1 year ago
First, I echo what Catherine Wanek said: your moisture levels listed are within safe levels, so your straw is not likely to be moldering.

Second, smelling the straw means air from inside the wall is getting to your nose,  which means there are openings somewhere in the plaster.  The most likely culprits for air leakage are the open joints where the walls meet the ceiling and floor, and around where windows and doors meet the interior plaster. Spend some time sealing those up and see it it does the trick.
1 year ago
Mass walls ( adobe and cob ) have traditionally worked well in the Southwest because the temperatures in desert regions typically swing above and below our comfort zone, so a well designed mass wall will even out the swings with its stored heat and coolth. When the daily temperatures don't average out to one we like, whether too hot or too cold, then a mass wall is no longer your friend.  Since most climates have seasons where the average temperature is above or below what's comfortable, you are better off insulating your walls than depending on the thermal flywheel for comfort.
1 year ago
I'll add two additional points to this conversation:
1.My understanding is that above the level of R-30 insulation, in most US climates, increasing the amount of insulation has increasingly diminishing returns. You have slowed the heat flow down so much that further slowing is not especially important.  In walls, that is;  Roofs,  because of their solar exposure and interior heat rising, can still profit from higher insulation levels.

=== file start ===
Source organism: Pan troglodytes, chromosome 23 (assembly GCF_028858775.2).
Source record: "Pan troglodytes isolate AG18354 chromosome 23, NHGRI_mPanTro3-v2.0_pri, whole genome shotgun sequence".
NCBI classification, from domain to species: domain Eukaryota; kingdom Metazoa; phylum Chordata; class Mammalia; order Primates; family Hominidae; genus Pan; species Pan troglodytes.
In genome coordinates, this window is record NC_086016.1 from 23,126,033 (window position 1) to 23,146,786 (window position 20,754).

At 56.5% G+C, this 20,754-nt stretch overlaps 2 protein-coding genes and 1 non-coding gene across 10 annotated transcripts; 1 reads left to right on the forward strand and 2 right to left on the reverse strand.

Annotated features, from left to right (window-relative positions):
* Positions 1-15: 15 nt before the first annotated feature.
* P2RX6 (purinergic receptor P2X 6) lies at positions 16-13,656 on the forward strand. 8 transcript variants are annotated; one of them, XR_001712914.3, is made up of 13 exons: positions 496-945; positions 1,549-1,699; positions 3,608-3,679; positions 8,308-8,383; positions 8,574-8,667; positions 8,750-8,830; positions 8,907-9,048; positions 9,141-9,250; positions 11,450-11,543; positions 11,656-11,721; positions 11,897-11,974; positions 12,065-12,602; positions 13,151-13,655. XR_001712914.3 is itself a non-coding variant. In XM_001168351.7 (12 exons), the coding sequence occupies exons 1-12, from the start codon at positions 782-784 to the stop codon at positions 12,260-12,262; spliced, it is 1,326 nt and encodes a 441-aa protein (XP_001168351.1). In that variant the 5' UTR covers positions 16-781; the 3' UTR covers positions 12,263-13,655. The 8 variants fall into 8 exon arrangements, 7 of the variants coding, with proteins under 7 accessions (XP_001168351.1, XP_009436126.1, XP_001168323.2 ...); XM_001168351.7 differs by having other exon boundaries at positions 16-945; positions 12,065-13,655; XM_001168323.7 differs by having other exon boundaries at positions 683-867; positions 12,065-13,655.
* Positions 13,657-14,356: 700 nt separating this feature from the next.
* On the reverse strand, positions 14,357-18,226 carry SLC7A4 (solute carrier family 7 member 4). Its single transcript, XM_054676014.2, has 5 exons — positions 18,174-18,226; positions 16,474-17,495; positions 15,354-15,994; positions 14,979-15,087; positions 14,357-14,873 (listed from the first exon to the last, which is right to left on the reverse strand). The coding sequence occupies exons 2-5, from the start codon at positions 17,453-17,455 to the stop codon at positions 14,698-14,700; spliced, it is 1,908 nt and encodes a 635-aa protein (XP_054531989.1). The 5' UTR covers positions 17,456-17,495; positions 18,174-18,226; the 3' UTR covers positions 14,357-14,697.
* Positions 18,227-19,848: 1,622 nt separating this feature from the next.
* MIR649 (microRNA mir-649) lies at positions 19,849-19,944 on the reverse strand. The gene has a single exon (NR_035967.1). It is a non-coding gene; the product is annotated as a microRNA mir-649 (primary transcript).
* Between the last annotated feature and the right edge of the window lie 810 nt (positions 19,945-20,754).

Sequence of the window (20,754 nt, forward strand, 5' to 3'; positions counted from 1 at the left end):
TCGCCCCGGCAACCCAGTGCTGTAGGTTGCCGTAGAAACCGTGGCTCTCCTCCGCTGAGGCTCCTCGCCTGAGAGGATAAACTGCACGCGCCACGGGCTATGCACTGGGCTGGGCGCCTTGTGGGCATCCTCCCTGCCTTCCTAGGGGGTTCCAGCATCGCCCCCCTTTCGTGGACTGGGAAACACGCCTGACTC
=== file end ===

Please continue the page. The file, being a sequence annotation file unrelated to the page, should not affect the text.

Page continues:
2. Studies of thermal mass in passive solar buildings decades ago showed that on a daily basis, only the outer 2 inches of mass walls participated in the thermal flywheel effect we talk so much about. So installing  an extra thick plaster was as effective as putting in a mass wall., and usually less expensive.
1 year ago
This question,  " Is it just too damp where I live for straw bale? "  is a hard one, because it depends on so many other factors.  Bad news first: even though straw is made of the same basic ingredients as wood  - lignin, metalignin and cellulose - the far great surface area of bales means that if the 20% relative humidity conditions that allow cellulose eating molds to grow is reached, bales will grow mold quicker than wood.  
The good news is that I have yet to hear, in 27 years involvement in bale circles, of a bale house whose straw  was compromised by ambient moisture, including in the North Wet. But in a climate as radically damp as Nicole describes, it would be wise to have means of reducing the humidity of the air inside the house. Otherwise, any time the surface of your floors and walls reaches the dew point, they will accumulate moisture.  Rather than rely on freestanding dehumidifiers, I would look into a whole house ventilation system with a heat exchanger and dehumidifier built in.
1 year ago
Dillon, There are people who have spent a lot of time learning how to build with prefabricated wall panels. The one who writes about it is Chris Magwood, who heads the Endeavor Building School  in Ontario. Check out what he has to say.
1 year ago